If you watched last night’s episode of American Idol, chances are you’ve spent at least a little time today thinking about Milwaukee auditioner Chris Medina and the story of how his fiancee, Juliana Ramos, suffered a traumatic brain injury and was confined to a wheelchair just months before their wedding. Hearts melted and tear-ducts got activated as Chris shared with the Idol audience how he stuck by the side of his ailing love, becoming one of her two primary caregivers, along with Juliana’s mother. “What kind of guy would I be if I walked out when she needed me the most?” he asked.
And yet while it’s damn near impossible not to admire Chris’ commitment to Juliana, a number of TVLine.com readers and internet pundits have questioned the guy’s decision to bring his wheelchair-bound fiancee to his Idol audition, to be complicit in any way in the wave of sympathy-related votes that might be gained from sharing such a heartbreaking story with a national TV audience.
Personally, I think Chris’ story is difficult to digest at least in part because it represents the deepest, darkest anxieties that most of us tuck away in the backs of our brains and try not to acknowledge: Is there any point at which the people in my life would abandon me? What if something terrible happened that made me a potential burden to my loved ones? If some kind of accident took away some inherent physical or mental aspect of my persona, would I want my significant other to feel bound to me nonetheless?
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Confronting these questions about the intersection of love and selflessness requires a level of unflinching intimacy most of us tend to avoid even with those closest to us. (Plus, as I mentioned in my Milwaukee audition recap last night, there’s the unanswered question of how aware Juliana is of her surroundings? Did she knowingly consent to the Idol cameras capturing her in this fragile state?) Indeed, it’s jarring and more than a little discomfiting to see these questions get posed in the reality TV arena, a place where even the most genuine emotions can get muddied by producer manipulation and our own deep storehouses of cynicism.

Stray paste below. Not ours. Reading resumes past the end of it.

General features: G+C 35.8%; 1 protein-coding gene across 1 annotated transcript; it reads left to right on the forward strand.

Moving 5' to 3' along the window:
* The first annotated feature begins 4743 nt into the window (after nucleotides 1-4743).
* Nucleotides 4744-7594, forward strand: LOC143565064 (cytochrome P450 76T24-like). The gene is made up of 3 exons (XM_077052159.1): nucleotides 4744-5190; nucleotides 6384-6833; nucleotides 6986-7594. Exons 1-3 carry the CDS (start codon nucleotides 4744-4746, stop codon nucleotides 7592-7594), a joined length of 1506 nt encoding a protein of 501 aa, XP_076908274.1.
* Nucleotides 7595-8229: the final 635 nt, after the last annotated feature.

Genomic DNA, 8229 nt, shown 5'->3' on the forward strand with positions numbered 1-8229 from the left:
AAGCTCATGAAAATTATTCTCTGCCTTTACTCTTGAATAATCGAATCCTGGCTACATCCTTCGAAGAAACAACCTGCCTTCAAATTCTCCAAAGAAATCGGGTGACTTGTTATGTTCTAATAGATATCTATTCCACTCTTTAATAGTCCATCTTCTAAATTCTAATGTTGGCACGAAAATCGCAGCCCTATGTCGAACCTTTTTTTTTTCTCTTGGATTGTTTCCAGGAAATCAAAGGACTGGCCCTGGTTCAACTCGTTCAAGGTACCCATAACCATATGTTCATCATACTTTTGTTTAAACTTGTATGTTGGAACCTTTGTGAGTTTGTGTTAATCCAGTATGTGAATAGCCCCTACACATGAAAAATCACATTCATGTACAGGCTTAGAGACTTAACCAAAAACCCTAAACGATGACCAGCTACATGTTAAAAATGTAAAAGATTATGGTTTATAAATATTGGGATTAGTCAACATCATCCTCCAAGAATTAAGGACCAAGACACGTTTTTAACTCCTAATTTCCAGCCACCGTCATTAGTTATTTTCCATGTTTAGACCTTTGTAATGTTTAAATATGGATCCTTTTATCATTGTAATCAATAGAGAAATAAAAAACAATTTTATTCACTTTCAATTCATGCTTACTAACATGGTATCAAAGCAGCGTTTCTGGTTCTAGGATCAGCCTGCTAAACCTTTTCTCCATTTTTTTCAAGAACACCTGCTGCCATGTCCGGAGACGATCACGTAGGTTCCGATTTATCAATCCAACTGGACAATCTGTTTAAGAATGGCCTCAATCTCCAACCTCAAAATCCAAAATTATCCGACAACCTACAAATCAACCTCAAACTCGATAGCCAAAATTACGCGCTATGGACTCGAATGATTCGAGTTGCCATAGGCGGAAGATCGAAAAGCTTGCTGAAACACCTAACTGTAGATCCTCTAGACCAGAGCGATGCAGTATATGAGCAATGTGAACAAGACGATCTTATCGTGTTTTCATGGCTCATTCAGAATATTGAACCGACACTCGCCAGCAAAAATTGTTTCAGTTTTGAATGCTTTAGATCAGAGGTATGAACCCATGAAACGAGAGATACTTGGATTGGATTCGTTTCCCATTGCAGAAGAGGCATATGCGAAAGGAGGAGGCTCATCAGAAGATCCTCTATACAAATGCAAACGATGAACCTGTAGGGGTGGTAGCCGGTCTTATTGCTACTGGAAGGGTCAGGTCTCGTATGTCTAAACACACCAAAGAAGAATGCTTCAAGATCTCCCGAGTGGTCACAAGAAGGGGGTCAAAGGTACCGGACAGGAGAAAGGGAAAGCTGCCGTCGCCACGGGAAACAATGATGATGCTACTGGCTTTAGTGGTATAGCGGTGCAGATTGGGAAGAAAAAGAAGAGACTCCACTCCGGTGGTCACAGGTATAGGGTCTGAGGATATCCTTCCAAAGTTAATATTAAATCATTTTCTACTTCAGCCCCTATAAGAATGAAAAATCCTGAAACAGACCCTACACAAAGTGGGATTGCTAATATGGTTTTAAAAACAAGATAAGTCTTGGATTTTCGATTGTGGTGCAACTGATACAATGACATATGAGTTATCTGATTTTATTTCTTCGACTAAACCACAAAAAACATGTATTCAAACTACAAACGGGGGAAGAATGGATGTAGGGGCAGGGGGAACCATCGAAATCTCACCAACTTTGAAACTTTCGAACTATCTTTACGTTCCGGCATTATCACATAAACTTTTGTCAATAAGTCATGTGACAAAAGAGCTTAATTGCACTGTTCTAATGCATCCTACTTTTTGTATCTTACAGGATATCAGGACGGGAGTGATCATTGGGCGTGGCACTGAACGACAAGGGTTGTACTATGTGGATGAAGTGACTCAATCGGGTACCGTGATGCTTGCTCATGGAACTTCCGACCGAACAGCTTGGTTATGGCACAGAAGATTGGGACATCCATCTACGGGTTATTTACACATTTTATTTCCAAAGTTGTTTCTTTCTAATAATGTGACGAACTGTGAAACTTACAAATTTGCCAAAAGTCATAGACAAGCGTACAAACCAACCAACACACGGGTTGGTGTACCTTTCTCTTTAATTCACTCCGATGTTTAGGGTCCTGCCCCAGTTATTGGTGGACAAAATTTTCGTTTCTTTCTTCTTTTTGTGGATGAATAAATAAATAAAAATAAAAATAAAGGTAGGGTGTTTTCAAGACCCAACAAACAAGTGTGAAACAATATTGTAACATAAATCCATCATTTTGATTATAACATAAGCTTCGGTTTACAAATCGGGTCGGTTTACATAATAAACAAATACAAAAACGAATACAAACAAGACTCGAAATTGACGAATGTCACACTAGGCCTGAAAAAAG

This might also explain why I’m having a hard time watching the YouTube clip of Medina singing “What Has Become of Me,” which he apparently recorded to mark the occasion of what was supposed to be his and Julia’s wedding day. (It’s embedded below.) Just tuning into the intro, I feel like a peeping tom sneaking glances into a hospital room or a therapist’s office. Was this really meant for my eyes? And even if it was, should it be? Note, I’m not even confronting the question of the artistic merits of the track, because when I start to go to that place, a voice in my head chides, “What are you? Some kind of monster?” Perhaps I am, but by virtue of auditioning for Idol, Chris himself has invited us to shine the most critical light on his voice, his body of musical work, and yes, even his personal life. Should he make it far into Idol‘s tenth season, he’ll need to brace himself for a scrutiny unlike any he’s experienced.
I’m curious how you’re feeling about Chris Medina’s audition almost a day after it aired. Did the initial airing make you cry? Do you have any negative feelings about it, and if so, who are they directed at: Idol‘s producers, the judges, or Chris himself? Do you think the guy is good enough to make the season 10 semifinals? And are you curious about the pre-Idol output of Chris’ band, The Able Body? Sound off below, and for all my Idol news and opinion, follow me on Twitter @MichaelSlezakTV.